Ever since our Christmas ostrich, we promised to invite the rest of the family to try out this delicacy. I decided to do the same recipe, however being nine people, I decided to treble everything. Thus three ostrich fillet roasts, three times the mushrooms, three times the gravy and three times the potatoes.
Now since I don't have a restaurant kitchen and staff, I decided to do each fillet roast on it's own. So I made three lots of the spice mixture for the dry marinating. All other things I did in one go.
The potatoes were prepared in the evening of the previous day and were kept in my pressure cooker under water. That made them swell sufficiently to prevent me from fitting them all into the baking tray, a feat I did manage to do after I'd sliced them into the Hasselback shape. So there are two tiny tatties in a bowl of water in the fridge waiting to be cooked. I greased them with goose fat, which I had left over from Christmas and had kept in a box in the freezer. I think I should have seasoned the potatoes before baking them, as the were, they tasted a bit too much of just fat. I think it could be to do with the increased water content of preparing them the day before.
Also on the day before, all the spices were ground, the mushrooms and the greens (baby leeks, French beans and purple sprouting broccoli) were washed and dried. One thing I sort of cheated with was to use ground coriander and cardamom instead of grinding them alongside the black pepper and juniper berries. This is not really a problem, but I made a mistake that I've specifically commented on in other blog posts - if grinding spices before use, the flavour is stronger than if using pre-ground spices, thus amounts need to be adjusted. I completely ignored doing that, very consciously and so the balance of the spice mixture was wrong. In addition, I used up all the juniper berries left in the jar, which were perhaps a tad too few. This resulted in the black pepper completely dominating in the end result, most unfortunate, though most of the family seemed OK with the extra heat.
For the mushrooms, I skipped the butter at the end and just heated up the double cream on low and stirred in the mushrooms briefly.
I prepared the first part of the gravy on the day before as well and as it turned out, the jar of cranberry sauce was a lot smaller than I thought and it was also a lot emptier than I thought. In fact it only had enough for one batch of gravy, so I topped up with lingonberry jam, which I happened to have in the fridge and which tasted pretty similarly. The lingonberry jam was definitely in a big jar and it was almost full. Also I cracked open a bottle of sherry vinegar, which I've been dying to try out for ages. It combined very nicely with the Merlot wine and the port. For some reason not everyone had gravy, so we have quite a lot of it left over now. Hopefully it's good for dipping bread in or something. Maybe I can freeze it.
The greens were just steamed. I had intended to sauté them, but there just wasn't enough time for that.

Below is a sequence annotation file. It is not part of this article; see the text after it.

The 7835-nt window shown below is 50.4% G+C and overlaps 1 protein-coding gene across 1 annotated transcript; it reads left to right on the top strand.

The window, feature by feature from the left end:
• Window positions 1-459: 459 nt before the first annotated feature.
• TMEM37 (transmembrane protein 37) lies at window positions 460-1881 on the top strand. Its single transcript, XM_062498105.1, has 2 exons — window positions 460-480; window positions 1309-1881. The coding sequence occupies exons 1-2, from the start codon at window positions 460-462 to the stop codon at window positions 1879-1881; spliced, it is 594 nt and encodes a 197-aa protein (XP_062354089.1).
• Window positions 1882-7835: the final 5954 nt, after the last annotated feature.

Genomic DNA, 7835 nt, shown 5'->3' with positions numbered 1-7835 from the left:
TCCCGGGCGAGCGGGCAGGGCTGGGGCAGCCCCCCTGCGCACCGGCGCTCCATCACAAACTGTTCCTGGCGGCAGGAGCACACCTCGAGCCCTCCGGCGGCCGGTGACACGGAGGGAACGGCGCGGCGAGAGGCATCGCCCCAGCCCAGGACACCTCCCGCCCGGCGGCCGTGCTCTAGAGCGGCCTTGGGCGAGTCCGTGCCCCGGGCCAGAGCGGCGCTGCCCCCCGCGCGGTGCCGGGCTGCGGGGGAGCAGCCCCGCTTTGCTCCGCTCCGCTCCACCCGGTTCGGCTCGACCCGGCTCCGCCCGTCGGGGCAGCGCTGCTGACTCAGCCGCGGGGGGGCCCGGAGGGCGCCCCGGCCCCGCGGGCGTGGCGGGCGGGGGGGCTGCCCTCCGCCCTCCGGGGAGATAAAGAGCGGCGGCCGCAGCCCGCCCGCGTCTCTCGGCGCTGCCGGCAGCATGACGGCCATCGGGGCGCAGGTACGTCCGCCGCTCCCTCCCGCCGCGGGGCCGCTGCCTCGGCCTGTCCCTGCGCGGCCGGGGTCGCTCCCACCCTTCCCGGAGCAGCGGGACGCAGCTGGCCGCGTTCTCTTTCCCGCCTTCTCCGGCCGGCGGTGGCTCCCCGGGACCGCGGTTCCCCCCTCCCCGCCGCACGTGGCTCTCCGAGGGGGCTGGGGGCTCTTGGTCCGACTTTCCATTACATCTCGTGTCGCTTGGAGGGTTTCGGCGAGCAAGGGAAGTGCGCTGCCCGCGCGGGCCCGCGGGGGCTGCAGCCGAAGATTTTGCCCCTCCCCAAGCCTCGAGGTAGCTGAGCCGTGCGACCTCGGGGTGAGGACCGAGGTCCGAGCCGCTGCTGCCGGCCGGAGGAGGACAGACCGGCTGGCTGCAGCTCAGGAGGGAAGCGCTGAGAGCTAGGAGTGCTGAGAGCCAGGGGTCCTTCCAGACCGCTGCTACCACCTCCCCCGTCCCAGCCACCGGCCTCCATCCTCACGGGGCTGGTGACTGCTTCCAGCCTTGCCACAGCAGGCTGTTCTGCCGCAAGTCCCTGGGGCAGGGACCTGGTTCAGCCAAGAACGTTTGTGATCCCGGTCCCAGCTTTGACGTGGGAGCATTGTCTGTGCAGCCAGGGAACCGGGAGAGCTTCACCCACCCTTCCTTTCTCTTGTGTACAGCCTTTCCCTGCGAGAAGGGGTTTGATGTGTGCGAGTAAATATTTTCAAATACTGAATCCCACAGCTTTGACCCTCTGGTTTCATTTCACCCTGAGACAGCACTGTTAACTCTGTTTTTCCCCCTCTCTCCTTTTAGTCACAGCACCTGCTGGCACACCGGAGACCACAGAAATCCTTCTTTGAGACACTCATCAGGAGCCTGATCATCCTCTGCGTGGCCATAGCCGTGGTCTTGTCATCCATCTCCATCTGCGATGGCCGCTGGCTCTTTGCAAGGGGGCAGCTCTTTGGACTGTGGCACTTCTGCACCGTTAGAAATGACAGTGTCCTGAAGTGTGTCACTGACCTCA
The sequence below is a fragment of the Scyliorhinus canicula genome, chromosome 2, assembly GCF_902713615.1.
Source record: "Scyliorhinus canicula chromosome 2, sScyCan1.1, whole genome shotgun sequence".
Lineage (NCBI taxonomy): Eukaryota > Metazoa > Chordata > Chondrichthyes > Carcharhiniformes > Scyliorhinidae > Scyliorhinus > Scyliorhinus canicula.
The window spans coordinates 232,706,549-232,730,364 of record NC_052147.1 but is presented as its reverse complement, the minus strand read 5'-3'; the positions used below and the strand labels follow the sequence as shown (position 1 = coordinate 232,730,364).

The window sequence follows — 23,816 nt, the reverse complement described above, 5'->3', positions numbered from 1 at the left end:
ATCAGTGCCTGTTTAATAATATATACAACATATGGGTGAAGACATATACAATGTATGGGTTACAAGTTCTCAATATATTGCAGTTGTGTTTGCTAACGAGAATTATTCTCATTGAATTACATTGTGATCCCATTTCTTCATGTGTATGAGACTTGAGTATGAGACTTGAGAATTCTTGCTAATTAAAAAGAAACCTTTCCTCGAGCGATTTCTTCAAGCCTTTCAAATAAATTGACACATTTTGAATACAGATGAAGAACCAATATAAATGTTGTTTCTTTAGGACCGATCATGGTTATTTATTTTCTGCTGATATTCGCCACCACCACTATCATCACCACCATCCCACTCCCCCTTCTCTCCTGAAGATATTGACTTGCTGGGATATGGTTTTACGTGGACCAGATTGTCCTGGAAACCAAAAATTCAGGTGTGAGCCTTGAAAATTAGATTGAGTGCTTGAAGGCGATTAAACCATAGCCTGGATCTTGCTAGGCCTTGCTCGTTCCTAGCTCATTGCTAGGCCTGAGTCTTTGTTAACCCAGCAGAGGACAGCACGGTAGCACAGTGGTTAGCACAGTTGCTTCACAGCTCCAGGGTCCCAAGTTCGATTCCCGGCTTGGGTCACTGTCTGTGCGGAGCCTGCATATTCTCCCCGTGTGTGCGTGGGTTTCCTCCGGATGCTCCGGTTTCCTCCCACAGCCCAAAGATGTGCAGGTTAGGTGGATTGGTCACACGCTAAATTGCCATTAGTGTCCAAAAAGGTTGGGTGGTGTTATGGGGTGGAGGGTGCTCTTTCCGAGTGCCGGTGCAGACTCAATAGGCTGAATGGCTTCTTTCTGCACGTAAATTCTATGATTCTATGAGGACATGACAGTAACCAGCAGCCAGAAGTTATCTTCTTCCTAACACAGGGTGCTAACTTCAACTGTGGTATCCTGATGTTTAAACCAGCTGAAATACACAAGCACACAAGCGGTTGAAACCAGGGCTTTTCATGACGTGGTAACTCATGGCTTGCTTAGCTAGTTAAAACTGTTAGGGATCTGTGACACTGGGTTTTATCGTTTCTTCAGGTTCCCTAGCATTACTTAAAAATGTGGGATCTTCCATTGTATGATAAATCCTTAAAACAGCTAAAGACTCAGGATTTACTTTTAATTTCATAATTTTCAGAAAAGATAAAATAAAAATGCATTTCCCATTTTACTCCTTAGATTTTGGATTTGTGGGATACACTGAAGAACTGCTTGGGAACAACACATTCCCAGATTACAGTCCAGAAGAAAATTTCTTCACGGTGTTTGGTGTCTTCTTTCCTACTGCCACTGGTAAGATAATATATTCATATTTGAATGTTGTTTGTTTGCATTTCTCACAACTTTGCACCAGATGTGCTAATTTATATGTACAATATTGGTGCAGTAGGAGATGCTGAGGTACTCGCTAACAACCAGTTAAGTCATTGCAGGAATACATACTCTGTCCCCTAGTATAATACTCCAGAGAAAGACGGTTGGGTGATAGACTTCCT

Now out of the nine of us, two are vegetarians, so for them I made a traditional Bulgarian dish - Бюрек от пиперки, which is "byurek" of peppers and here how it is made.
6 sweet bell peppers, preferably as oblong as possible
400 g feta cheese
4 large eggs
6 tbsp grapeseed oil
- Roast the peppers as per instructions here. Then peel, remove the handles and seeds carefully so the peppers remain intact and finally rinse thoroughly.
- In a bowl, break up 400 g of feta cheese with your fingers, so that it resembles cottage cheese nodules. Then add two of the eggs, season with salt and pepper and coarsely chopped parsley. Be generous with the seasoning, as the peppers themselves won't be seasoned.
- Fill each pepper with the mixture and make sure they are flattened a bit.
- In a shallow bowl, big enough to fit a pepper, break the two remaining eggs and whisk together lightly. Spread the breadcrumbs on a plate, then heat up the grapeseed oil in a frying pan.
- Dip each pepper in the eggs to get it coated on all sides, then roll in the breadcrumbs and fry for 2 - 3 minutes on each side until the coating goes golden brown.
A word on feta cheese. Traditionally feta is stored in brine and that's how you used to buy it in Bulgaria. Then some time before it's needed it can be immersed in water, which draws out a lot of the salt. The amount left depends on now long the feta is soaked, so in extreme cases all the salt will be gone and it'll taste like fromage frais. So for a byurek, a slightly too salty feta is to be preferred. The egg/feta mixture is then to be stuffed into red peppers because their sweetness offsets the feta cheese so very nicely. Unfortunately I've not come across brined feta recently, the packets in the supermarkets are completely salt free. This doesn't really matter, just season the mixture well. I also used low fat feta and had some doubts about that, but it turned out to be very nice indeed and tasted great. It was listed as 11.5%, regular feta is around 25% I believe.
Other types of peppers can be used of course. The ones I used were good for a main course with potatoes and greens, but using small ones, they would make nice finger food at a buffet, hot or cold. The dish is popular in Bulgarian restaurants, though some might be using the Bulgarian hard yellow cheese called кашкавал (kashkaval), which is very similar in flavour to Peccorino Romano or Peccorino Sardo cheeses, though quite fatty and not as hard in texture.
As before, the mushrooms were the first to run out - there were precisely enough for all nine of us and some did make attempts at nicking other people's mushrooms, they were tasty.